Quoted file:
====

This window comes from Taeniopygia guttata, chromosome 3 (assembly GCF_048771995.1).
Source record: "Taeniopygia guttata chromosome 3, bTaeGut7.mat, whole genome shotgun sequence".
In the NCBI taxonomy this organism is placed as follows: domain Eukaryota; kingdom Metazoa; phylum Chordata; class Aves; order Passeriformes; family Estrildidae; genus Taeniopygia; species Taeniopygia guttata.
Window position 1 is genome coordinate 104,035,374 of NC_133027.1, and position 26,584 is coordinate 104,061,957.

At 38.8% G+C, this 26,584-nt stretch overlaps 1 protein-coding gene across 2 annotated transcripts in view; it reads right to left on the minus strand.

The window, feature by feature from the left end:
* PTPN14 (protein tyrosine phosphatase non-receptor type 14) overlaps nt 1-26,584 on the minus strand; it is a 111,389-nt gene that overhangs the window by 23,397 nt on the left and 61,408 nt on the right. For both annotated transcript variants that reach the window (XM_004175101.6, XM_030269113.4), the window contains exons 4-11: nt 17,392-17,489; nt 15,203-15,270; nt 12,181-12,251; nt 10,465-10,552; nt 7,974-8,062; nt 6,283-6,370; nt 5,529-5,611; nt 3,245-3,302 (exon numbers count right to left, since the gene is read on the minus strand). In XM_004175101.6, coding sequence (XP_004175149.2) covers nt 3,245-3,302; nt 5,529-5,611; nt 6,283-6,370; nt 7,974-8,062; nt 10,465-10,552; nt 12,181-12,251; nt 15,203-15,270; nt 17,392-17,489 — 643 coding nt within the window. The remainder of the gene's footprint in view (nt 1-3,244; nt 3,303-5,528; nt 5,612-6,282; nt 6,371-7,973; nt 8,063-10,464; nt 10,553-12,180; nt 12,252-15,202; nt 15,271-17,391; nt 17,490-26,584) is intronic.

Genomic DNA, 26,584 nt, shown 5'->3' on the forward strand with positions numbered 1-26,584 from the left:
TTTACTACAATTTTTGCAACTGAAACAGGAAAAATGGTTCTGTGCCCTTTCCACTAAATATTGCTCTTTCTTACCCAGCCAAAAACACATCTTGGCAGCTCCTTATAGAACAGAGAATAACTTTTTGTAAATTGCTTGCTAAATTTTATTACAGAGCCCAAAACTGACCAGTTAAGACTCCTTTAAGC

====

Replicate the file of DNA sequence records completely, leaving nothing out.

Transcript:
This window comes from Taeniopygia guttata, chromosome 3 (assembly GCF_048771995.1).
Source record: "Taeniopygia guttata chromosome 3, bTaeGut7.mat, whole genome shotgun sequence".
In the NCBI taxonomy this organism is placed as follows: domain Eukaryota; kingdom Metazoa; phylum Chordata; class Aves; order Passeriformes; family Estrildidae; genus Taeniopygia; species Taeniopygia guttata.
Window position 1 is genome coordinate 104,035,374 of NC_133027.1, and position 26,584 is coordinate 104,061,957.

At 38.8% G+C, this 26,584-nt stretch overlaps 1 protein-coding gene across 2 annotated transcripts in view; it reads right to left on the minus strand.

The window, feature by feature from the left end:
* PTPN14 (protein tyrosine phosphatase non-receptor type 14) overlaps nt 1-26,584 on the minus strand; it is a 111,389-nt gene that overhangs the window by 23,397 nt on the left and 61,408 nt on the right. For both annotated transcript variants that reach the window (XM_004175101.6, XM_030269113.4), the window contains exons 4-11: nt 17,392-17,489; nt 15,203-15,270; nt 12,181-12,251; nt 10,465-10,552; nt 7,974-8,062; nt 6,283-6,370; nt 5,529-5,611; nt 3,245-3,302 (exon numbers count right to left, since the gene is read on the minus strand). In XM_004175101.6, coding sequence (XP_004175149.2) covers nt 3,245-3,302; nt 5,529-5,611; nt 6,283-6,370; nt 7,974-8,062; nt 10,465-10,552; nt 12,181-12,251; nt 15,203-15,270; nt 17,392-17,489 — 643 coding nt within the window. The remainder of the gene's footprint in view (nt 1-3,244; nt 3,303-5,528; nt 5,612-6,282; nt 6,371-7,973; nt 8,063-10,464; nt 10,553-12,180; nt 12,252-15,202; nt 15,271-17,391; nt 17,490-26,584) is intronic.

Genomic DNA, 26,584 nt, shown 5'->3' on the forward strand with positions numbered 1-26,584 from the left:
TTTACTACAATTTTTGCAACTGAAACAGGAAAAATGGTTCTGTGCCCTTTCCACTAAATATTGCTCTTTCTTACCCAGCCAAAAACACATCTTGGCAGCTCCTTATAGAACAGAGAATAACTTTTTGTAAATTGCTTGCTAAATTTTATTACAGAGCCCAAAACTGACCAGTTAAGACTCCTTTAAGC